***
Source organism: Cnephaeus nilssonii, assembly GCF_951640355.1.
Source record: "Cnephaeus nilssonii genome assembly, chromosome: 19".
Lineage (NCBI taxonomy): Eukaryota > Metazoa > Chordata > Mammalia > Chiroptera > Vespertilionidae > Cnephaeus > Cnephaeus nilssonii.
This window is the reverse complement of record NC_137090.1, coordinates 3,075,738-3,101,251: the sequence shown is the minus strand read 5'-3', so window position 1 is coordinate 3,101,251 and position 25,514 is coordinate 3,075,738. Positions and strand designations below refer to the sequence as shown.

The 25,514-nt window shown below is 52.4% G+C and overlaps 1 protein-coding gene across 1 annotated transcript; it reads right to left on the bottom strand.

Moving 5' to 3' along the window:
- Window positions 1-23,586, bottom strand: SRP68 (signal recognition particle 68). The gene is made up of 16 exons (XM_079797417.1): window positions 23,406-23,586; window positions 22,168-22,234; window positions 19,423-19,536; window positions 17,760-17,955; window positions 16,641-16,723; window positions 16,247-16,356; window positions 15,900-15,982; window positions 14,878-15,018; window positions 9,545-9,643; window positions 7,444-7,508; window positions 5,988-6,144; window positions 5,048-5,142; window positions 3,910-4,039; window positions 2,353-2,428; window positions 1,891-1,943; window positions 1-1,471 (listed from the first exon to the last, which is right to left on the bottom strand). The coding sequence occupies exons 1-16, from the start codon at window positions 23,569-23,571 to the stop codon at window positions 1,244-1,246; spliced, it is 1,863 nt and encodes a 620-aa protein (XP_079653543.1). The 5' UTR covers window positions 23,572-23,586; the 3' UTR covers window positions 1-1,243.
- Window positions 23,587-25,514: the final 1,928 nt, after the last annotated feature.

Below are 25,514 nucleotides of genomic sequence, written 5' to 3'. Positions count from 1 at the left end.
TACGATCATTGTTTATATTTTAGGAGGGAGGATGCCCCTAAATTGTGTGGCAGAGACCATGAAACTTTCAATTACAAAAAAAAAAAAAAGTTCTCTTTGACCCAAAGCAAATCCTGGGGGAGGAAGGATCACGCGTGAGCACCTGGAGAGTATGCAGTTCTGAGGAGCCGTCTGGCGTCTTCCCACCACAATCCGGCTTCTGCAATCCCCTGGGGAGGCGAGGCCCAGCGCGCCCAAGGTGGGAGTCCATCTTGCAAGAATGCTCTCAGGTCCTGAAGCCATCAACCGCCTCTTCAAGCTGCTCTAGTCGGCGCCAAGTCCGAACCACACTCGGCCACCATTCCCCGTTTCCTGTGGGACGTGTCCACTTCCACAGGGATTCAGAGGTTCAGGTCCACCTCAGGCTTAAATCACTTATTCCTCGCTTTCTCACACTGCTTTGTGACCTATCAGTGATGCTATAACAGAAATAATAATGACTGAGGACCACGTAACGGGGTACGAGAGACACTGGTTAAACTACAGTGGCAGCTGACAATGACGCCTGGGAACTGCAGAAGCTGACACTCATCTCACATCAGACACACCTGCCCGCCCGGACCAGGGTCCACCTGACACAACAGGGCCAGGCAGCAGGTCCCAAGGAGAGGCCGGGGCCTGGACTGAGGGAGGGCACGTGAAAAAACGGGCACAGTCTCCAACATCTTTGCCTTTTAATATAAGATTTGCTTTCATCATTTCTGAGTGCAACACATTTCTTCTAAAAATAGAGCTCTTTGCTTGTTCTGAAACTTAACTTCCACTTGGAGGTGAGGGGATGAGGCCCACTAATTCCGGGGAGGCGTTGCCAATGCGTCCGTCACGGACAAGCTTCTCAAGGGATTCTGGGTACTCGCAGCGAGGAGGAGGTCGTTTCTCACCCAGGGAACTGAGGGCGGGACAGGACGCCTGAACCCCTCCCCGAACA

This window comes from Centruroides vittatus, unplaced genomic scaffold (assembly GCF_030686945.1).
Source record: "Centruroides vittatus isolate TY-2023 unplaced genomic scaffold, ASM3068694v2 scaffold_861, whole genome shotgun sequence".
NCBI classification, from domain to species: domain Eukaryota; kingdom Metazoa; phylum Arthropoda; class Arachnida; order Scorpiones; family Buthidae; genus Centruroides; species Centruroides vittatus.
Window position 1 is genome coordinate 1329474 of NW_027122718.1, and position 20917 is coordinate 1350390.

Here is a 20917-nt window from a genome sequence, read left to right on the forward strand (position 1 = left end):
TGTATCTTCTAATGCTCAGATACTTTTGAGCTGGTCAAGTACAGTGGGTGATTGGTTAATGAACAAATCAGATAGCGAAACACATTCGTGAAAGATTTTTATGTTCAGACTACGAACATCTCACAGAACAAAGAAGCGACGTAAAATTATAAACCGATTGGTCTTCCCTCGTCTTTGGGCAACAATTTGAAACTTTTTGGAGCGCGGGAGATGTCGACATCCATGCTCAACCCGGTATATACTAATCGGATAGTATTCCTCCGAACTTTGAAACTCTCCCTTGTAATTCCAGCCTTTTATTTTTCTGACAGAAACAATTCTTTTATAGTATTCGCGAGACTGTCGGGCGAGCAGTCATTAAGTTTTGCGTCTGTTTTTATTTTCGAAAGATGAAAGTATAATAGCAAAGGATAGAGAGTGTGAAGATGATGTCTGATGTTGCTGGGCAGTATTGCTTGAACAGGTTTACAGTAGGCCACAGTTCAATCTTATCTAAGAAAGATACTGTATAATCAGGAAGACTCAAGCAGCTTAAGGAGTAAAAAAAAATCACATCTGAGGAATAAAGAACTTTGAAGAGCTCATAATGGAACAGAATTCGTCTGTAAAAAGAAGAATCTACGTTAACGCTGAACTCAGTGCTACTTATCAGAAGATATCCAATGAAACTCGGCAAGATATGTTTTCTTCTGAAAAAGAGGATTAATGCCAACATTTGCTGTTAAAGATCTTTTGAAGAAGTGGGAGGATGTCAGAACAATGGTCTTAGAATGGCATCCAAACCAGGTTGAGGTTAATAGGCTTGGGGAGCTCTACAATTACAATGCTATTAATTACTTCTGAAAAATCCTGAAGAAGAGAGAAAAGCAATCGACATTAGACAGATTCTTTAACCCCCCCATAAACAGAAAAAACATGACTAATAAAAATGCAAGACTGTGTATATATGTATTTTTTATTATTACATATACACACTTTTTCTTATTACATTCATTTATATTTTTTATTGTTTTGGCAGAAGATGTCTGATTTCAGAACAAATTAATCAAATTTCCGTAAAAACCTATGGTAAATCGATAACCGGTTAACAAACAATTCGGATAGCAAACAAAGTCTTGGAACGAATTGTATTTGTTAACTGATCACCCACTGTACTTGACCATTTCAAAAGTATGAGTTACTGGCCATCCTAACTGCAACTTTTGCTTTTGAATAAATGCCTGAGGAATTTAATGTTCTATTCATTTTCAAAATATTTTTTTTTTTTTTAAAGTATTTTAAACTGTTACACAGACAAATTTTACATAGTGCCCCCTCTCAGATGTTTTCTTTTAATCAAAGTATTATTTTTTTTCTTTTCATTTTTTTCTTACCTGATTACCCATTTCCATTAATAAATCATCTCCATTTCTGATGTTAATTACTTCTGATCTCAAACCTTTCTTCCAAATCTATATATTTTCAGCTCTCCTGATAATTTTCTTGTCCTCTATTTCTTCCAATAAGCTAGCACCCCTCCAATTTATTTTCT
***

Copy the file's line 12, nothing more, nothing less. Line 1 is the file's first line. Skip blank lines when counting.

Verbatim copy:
Source record: "Centruroides vittatus isolate TY-2023 unplaced genomic scaffold, ASM3068694v2 scaffold_861, whole genome shotgun sequence".